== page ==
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Citizen group says public fed up with council

Citizen group says public fed up with council

I Elect, the citizen group that hopes to see a large number of incumbent councillors thrown out in the next Municipal Election has released the results of its attitude survey, saying it points to a high degree of dissatisfaction with the current council. Roughly 2,000 individuals participated in the online survey which was conducted over the three-month period and was open to all residents. The survey participants who were not randomly selected, but self-selected; skewed heavily to the lower city wards. 57 percent of the respondents were from wards 1 to 5, and 48 percent were from the core wards 1 through 3. Participation in the other city wards ranged from 6 percent down to two percent.

The results showed residents giving council low scores when asked about leadership, responsible use of tax dollars, transparency, innovation and climate change. Council fared better when respondents were asked about local infrastructure. People were generally happy with their ward’s share of funds allocated for local roads, and sidewalks, although not pleased with the actual condition of these assets. They were happy with local parks. Somewhat surprising, three-quarters of respondents said they felt safe walking in their neighbourhoods.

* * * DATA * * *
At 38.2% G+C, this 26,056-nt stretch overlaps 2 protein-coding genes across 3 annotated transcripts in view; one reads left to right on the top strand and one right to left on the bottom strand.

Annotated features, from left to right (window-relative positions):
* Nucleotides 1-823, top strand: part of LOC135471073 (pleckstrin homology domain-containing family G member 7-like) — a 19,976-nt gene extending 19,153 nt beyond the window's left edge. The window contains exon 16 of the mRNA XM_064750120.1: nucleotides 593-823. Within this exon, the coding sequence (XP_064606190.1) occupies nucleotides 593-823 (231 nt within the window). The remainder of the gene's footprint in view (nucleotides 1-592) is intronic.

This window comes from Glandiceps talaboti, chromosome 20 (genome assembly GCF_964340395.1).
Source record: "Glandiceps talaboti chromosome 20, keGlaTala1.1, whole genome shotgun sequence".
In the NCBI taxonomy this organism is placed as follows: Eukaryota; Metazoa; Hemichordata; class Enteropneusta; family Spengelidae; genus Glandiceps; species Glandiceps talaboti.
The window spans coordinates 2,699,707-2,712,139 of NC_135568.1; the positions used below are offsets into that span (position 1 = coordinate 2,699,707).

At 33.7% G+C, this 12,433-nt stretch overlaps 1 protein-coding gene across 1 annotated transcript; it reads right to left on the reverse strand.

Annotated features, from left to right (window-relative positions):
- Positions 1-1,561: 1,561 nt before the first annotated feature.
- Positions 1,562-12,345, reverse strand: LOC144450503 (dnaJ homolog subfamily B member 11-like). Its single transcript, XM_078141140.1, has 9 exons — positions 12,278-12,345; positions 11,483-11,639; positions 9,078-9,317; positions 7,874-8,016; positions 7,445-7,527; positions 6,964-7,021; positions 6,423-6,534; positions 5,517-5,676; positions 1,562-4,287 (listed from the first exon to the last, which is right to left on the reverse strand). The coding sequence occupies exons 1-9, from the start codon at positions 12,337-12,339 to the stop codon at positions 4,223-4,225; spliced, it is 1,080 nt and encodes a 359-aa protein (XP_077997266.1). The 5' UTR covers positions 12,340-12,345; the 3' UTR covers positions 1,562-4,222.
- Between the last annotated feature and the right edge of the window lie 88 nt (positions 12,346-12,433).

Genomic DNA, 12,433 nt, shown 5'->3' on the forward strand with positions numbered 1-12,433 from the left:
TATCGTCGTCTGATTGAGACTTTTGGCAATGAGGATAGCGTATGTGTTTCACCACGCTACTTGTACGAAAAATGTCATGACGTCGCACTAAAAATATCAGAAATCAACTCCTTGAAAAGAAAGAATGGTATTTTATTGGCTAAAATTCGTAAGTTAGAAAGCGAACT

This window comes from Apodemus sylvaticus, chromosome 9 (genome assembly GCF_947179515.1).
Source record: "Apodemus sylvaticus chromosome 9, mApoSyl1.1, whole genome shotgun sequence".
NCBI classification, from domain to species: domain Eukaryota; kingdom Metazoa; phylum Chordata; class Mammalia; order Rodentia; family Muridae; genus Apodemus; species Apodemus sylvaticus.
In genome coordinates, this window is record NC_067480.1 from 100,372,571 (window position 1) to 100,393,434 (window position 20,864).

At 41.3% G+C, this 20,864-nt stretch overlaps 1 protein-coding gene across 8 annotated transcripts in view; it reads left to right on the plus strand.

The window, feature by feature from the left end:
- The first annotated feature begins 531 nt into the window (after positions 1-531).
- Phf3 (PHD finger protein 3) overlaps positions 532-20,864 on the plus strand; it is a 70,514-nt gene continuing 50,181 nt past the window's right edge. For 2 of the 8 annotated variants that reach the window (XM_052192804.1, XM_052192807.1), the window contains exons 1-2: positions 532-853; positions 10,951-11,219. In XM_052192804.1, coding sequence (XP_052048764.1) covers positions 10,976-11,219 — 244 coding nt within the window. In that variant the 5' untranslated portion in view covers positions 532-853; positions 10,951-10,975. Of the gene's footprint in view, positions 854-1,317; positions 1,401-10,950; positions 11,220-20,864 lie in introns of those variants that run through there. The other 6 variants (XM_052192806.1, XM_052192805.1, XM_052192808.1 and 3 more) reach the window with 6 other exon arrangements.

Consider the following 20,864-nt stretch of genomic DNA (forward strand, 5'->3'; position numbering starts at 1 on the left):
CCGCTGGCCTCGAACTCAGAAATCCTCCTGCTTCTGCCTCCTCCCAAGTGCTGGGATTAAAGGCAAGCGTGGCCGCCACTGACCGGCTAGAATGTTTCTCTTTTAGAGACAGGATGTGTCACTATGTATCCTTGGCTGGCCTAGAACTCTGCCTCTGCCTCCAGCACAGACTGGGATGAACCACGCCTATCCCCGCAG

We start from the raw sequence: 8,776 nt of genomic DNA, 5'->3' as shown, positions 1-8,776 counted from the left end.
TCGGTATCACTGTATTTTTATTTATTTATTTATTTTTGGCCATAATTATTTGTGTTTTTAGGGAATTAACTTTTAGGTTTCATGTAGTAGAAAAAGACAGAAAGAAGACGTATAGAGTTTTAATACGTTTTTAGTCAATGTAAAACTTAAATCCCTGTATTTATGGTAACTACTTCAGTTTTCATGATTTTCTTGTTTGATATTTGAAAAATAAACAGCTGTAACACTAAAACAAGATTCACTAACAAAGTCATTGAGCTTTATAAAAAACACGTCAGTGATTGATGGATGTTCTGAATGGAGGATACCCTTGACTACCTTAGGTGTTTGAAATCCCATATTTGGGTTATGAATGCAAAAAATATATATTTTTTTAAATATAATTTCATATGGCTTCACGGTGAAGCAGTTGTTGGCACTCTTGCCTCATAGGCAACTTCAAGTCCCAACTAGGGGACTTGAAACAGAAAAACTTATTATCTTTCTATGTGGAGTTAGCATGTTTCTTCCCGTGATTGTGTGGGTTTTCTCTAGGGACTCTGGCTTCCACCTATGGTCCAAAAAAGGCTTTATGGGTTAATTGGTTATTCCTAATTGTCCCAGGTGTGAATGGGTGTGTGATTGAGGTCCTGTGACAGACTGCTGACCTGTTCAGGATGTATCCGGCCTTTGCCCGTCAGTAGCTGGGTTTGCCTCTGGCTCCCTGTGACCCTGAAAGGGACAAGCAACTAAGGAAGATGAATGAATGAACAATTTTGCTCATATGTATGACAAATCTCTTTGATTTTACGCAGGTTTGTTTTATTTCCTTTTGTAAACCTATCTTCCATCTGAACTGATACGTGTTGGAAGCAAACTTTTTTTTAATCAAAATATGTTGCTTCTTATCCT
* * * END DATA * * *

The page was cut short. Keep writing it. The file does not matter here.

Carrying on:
One interesting finding was in response to the statement, “Council has invested smartly in the future of Hamilton’s transit system. “Nearly 88 percent of respondents disagreed or strongly disagreed with the statement which was put to respondents after the decision by council to proceed with LRT.

The survey attracted for than 1,000 comments from participants. For each ward four or five verbatim comments were selected by survey organizers. Most of the comments talked about “lifer” council members and the need for change. The only councillors for whom positive comments were selected for posting were Councillors, Wilson, Nann, Danko and Johnson.

I elect says a more in depth analysis of the findings will be released later with assistance from McMaster University.

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